In 2002, Debiec et al. [21] identified the first autoantigen in the human MN in a case of neonatal nephrotic syndrome. The mother with genetic deficiency of neutral endopeptidase (NEP), a normal protein in the podocytes, was immunized by the fetus with normal expression of NEP. The anti-NEP antibodies synthesized by the mother were transferred, via the placenta to the fetus, with formation of in situ immunocomplexes in the kidney. This was a rare familial case of human neonatal primary MN by an autoantigen present in the podocyte. However, MN is a very common pathology, and these findings did not explain all cases of the primary form. Subsequently, numerous studies were done in search for other autoantigens responsible for primary MN. Beck et al. Salant is the responsible for this Research Group kidney from deceased donors, not used in transplantation, to extract glomerular proteins that were used in western blot reaction with circulating antibodies from MN patients. A 185-kD protein was detected in 70% of patients with primary MN, whereas sera from patients with secondary MN or other glomerular diseases did not react with this protein. The protein was identified by spectrometry as a transmembrane type M receptor of secretory phospholipase A2 (sPLA2R). The PLA2R superfamily is a heterogeneous group of proteins and enzymes that is present in normal podocytes and includes the secretory (sPLA2R), cytoplasmic (cPLA2R), and lysosomal (IPLA2R) forms. They are ubiquitous in nature as an intra- and extracellular form, hydrolyze several phospholipids and act in various biological activities [22, 23]. In the biopsies from patients with idiopathic MN, the receptor is located next to IgG4, a place consistent with the localization of the immunocomplexes of idiopathic membranous nephropathy [2] (Figure 4).

Figure 4.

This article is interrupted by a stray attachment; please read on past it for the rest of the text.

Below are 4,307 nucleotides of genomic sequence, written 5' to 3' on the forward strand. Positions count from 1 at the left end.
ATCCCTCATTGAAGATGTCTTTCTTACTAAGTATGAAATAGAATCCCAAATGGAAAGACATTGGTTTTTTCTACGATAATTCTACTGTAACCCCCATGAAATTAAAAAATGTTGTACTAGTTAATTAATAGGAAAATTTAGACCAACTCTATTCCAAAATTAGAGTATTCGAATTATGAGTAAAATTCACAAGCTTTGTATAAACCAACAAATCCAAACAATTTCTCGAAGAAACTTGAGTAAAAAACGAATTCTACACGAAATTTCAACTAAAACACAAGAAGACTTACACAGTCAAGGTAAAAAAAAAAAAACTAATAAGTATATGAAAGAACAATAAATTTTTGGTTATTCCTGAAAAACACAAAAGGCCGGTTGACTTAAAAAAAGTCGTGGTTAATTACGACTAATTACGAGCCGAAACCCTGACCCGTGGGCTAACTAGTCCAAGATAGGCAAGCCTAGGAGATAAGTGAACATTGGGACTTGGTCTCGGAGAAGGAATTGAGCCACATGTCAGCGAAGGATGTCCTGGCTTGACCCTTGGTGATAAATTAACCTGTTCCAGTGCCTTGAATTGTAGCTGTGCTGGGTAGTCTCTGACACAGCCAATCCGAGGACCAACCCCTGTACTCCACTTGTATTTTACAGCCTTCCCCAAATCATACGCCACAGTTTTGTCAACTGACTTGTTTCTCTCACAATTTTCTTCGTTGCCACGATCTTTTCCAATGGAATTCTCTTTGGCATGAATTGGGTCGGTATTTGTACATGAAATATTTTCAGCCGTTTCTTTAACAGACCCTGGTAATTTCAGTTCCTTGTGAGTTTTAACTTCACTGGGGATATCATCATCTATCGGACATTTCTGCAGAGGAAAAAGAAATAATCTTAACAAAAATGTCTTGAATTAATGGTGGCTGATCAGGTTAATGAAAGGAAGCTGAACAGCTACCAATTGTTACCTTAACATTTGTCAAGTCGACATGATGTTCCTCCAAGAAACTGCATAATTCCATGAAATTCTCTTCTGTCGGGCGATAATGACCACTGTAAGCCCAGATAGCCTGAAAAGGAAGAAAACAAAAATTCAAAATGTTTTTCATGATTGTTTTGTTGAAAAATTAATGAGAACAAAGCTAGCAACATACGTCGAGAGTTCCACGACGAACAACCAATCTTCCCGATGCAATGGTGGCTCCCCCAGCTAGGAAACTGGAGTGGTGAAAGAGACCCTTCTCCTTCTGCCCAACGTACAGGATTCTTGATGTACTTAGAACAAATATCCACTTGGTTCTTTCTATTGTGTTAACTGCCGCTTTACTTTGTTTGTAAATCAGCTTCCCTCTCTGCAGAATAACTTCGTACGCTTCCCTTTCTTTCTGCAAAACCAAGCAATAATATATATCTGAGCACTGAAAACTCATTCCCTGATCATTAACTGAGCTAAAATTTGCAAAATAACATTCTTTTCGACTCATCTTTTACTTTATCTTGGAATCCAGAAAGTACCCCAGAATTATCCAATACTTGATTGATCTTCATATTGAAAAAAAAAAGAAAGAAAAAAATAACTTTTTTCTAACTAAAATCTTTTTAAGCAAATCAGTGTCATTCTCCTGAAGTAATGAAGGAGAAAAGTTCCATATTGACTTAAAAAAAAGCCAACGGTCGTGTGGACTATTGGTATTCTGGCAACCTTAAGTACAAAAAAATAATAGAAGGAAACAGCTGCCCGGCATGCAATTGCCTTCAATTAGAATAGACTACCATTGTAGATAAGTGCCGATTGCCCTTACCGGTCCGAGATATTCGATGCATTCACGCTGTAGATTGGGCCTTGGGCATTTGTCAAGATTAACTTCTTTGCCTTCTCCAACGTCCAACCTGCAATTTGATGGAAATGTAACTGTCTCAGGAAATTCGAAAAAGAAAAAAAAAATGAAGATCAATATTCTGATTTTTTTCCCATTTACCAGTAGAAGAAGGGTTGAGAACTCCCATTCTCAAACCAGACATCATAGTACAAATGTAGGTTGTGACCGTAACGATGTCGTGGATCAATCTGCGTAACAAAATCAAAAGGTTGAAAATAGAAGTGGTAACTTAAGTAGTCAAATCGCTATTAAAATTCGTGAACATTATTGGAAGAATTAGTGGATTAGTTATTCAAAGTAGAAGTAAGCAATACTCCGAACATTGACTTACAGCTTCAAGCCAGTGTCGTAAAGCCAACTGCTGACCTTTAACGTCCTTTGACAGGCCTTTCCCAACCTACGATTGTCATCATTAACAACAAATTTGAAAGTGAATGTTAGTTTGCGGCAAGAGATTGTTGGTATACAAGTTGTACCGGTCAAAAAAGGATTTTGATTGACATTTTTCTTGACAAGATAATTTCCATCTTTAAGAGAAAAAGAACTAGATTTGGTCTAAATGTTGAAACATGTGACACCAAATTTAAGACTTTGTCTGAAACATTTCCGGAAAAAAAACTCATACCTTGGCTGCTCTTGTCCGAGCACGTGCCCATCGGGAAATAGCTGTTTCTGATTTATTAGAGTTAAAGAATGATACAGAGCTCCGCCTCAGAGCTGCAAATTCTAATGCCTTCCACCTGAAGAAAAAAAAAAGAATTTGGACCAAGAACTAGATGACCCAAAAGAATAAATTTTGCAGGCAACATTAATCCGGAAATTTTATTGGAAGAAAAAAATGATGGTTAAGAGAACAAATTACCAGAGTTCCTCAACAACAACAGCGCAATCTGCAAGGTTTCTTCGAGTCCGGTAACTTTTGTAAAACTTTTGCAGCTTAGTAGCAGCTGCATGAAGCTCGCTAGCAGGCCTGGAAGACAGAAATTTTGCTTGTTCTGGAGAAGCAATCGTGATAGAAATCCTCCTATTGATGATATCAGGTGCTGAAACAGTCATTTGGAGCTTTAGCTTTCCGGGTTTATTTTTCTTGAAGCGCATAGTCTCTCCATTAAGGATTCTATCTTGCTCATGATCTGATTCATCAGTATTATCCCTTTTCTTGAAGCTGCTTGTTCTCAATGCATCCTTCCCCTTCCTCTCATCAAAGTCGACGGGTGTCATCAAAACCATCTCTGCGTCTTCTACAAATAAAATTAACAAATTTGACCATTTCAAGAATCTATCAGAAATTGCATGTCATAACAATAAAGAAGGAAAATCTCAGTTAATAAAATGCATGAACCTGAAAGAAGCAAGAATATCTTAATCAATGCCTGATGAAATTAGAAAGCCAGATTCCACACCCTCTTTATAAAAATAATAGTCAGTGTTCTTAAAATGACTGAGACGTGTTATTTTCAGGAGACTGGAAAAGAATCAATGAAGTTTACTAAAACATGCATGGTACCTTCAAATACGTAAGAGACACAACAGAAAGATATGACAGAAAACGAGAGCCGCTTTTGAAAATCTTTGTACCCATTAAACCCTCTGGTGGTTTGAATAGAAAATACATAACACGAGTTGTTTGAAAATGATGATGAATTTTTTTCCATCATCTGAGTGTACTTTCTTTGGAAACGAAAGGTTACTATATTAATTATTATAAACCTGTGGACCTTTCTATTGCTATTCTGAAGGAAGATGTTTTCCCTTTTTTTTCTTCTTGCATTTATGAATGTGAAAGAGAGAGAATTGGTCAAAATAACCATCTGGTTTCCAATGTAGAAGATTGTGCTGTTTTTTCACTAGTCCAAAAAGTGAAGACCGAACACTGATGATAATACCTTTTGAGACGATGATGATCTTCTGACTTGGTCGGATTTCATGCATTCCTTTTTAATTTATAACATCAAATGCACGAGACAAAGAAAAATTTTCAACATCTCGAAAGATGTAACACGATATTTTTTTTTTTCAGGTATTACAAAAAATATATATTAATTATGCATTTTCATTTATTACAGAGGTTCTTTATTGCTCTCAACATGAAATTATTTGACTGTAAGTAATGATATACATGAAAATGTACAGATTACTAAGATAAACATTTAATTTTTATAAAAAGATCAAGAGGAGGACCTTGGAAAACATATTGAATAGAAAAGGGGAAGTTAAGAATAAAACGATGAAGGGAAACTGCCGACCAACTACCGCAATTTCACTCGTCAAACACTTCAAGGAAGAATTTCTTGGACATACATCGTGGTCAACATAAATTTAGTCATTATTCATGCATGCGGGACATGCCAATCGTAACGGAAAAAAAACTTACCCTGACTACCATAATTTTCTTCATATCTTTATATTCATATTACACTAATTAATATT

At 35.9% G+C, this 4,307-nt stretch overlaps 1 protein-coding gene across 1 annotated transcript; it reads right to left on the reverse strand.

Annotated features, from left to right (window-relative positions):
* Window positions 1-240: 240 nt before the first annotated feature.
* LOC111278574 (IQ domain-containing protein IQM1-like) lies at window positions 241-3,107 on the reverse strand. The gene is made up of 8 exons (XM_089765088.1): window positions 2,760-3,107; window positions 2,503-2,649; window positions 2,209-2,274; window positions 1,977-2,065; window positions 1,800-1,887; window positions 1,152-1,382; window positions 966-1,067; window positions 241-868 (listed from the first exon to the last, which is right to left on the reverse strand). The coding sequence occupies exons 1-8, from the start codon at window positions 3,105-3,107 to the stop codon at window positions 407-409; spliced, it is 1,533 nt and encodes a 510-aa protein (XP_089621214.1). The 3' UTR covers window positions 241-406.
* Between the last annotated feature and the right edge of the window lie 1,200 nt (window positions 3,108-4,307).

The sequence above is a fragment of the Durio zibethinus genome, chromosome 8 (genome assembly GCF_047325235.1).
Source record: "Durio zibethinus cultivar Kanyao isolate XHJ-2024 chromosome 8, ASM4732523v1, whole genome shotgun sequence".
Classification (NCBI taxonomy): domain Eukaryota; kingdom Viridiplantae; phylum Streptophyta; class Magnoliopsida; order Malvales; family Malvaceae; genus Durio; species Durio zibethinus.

Immunofluorescence staining of PLA2R in glomerular deposits (IF-400×).

PLA2R is considered the autoantigen responsible for the development of primary MN in 70–80% of cases, but there were still 20–30% left without a specific marker. In 2014, a group of researchers from several countries demonstrated the presence of thrombospondin type 1, with a 7A domain (THSD7A), another antigenic target in patients with NM that respond for about 10% of the primary cases [24]. More recently, the same group induced MN in animal model with autoantibodies against THSD7A eluted from renal biopsy of a patient with recurrent MN in the allograft [25].

There are reports of other podocyte antigens with antigenic and targeting capacity for autoantibody production, but their role is still uncertain and more studies are needed [26].

In conclusion, the findings of NEP, PLA2R, and THSD7A autoantigens in primary MN demonstrated that subepithelial deposits form in situ through the binding of circulating autoantibodies to autoantigens expressed on the surface of podocytes. Heymann’s nephritis was the basis for understanding the pathogenesis of primary MN.

However, the stimulus that initiates the autoimmune response to podocyte antigens with disease development is still unknown.

There is a strong association between idiopathic MN and HLA-DQA1, located on chromosome 6p21, and the presence of the allele would facilitate the formation of autoantibodies against PLA2R. In chromosome 2q24, the gene encoding the M-type receptor of phospholipase A2 (PLA2R1) is located [27].

A genetic predisposition can act as a trigger, the dysfunction in the innate immune response functions as the bullet and the antibody formed against PLA2R the target. As this process initiate, the disease follows its course. Recently, a publication by Ponticelli and Glassock [28] has gathered the main information about the pathogenesis of NM: the presence of the HLA-DQA1 allele predisposes to disease and with PLA2R exposure in the podocyte membrane with characteristic conformation favors its recognition as autoantigen and starts the process of autoimmunization. Cells responsible for regulating the innate immune response, such as dendritic cells, contact with the receptor and presents to CD8+ cells of the adaptive immune response. Thus, there is a production of IgG4 or IgG1 that binds to the receptor in podocytes with formation of in situ immunocomplexes. The conformation of the receptor in the cell is essential to make it more or less antigenic and enable for the formation of autoantibodies.